Sisters and Brothers! In the Bible there is a passage describing how the Jewish People asked the Prophet Samuel to give them a king so that they could be like other nations which had their own kings. It didn’t please God, but the Almighty ordered Samuel to anoint the first king whose name was Saul. He was followed by King David and King Salomon and many other kings right up to King Herod. Some of those kings were good some bad but a thousand years after people first asked for a king God fully answered that request by sending his only Son Jesus Christ. This Son, because of his humanity and divinity, was to welcome into his Kingdom all the nations of the world. Jewish people could turn to him as their King because he came from their nation, from the royal family of David. All the other nations however were not left out. They could and still can turn to him because as the Son of God who created the Universe, he is also the King of his Father’s dominion, the whole Universe.
When People of God asked for a king it was because they wanted to be like other nations. When God the Father gave his Son Jesus as King it was so we his followers, the beginning of his Kingdom, could make other nations like his Kingdom. Jesus has come so that all people and things could be restored in him. He has come so that people, you and I too, could be restored to the royal dignity of the sons and daughters of the Heavenly Father.
The Gospel we have been given this Sunday inspires us how to reclaim and live out that royal and godly dignity. However as we look closely into what Jesus told in this passage we discover that he didn’t teach us some royal etiquette. Jesus has invited us to live out our royalty as servants of others, particularly the most neglected people.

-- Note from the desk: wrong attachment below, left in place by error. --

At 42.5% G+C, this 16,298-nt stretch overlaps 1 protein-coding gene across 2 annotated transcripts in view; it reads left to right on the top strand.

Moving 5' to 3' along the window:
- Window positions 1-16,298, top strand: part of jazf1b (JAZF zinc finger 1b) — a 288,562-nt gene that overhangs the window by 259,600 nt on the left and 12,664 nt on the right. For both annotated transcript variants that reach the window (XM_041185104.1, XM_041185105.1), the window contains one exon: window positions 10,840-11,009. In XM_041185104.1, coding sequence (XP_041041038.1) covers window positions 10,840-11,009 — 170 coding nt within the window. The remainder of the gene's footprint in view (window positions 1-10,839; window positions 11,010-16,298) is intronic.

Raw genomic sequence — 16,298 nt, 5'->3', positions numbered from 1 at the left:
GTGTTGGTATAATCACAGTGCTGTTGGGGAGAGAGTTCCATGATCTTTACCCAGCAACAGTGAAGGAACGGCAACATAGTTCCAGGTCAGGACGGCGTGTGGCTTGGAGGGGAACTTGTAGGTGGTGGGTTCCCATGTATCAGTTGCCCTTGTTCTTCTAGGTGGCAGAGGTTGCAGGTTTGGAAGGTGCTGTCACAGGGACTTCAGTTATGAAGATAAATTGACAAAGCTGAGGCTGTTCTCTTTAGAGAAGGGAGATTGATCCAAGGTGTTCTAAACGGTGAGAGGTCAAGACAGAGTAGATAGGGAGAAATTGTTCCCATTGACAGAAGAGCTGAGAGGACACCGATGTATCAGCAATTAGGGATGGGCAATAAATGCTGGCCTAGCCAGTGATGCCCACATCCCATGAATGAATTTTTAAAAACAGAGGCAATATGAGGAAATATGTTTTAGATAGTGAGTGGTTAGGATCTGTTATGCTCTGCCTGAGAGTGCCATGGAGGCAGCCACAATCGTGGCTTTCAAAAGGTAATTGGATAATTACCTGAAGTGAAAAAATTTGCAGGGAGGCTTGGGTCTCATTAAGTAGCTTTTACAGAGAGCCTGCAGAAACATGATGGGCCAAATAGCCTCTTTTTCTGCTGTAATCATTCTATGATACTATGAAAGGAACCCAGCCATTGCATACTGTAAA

Jesus, the King of the Universe showed his immense power and authority two days after saying these words when he kneeled before his disciples and washed their feet. What an awesome king! Then he took to his throne… on the cross. What an awesome King! Next he was taken to his royal chamber, to the tomb. What an awesome King. Then on Easter Sunday morning he left that royal chamber and made his way to his disciples to include them into his great victory over sin and death. What an awesome King! When finally he took his seat in heaven at the right hand of his Father he could look over continents and oceans, in fact over galaxies of the Universe, He, the awesome King of the Universe. However his royal centre is not far away. It is high enough so everyone could see him but it is also close enough so that every single person could have access to him through faith, hope and love.
I began this homily with Queen Elizabeth I want to finish it with Queen Elizabeth too. However it is a different Queen Elizabeth. This one was a Hungarian Queen who lived in the thirteenth century. She is a saint. She exercised her royal status by serving the poor. Every morning and evening she was on the streets of her capital city to help the needy. She was so good at helping others that when she was dying she had nothing to own. She had given everything to the poor and she was only 24 when she died. Still Christian people have preserved the memory of that saintly Queen. She is usually pictured in the holy cards wearing her royal regalia and an apron because she took seriously the words of Jesus from today’s Gospel about seeing him in the hungry, thirsty, strangers, naked, sick and imprisoned. In turn the hungry, thirsty, strangers, naked, sick and imprisoned saw a saint in her, and rightly so.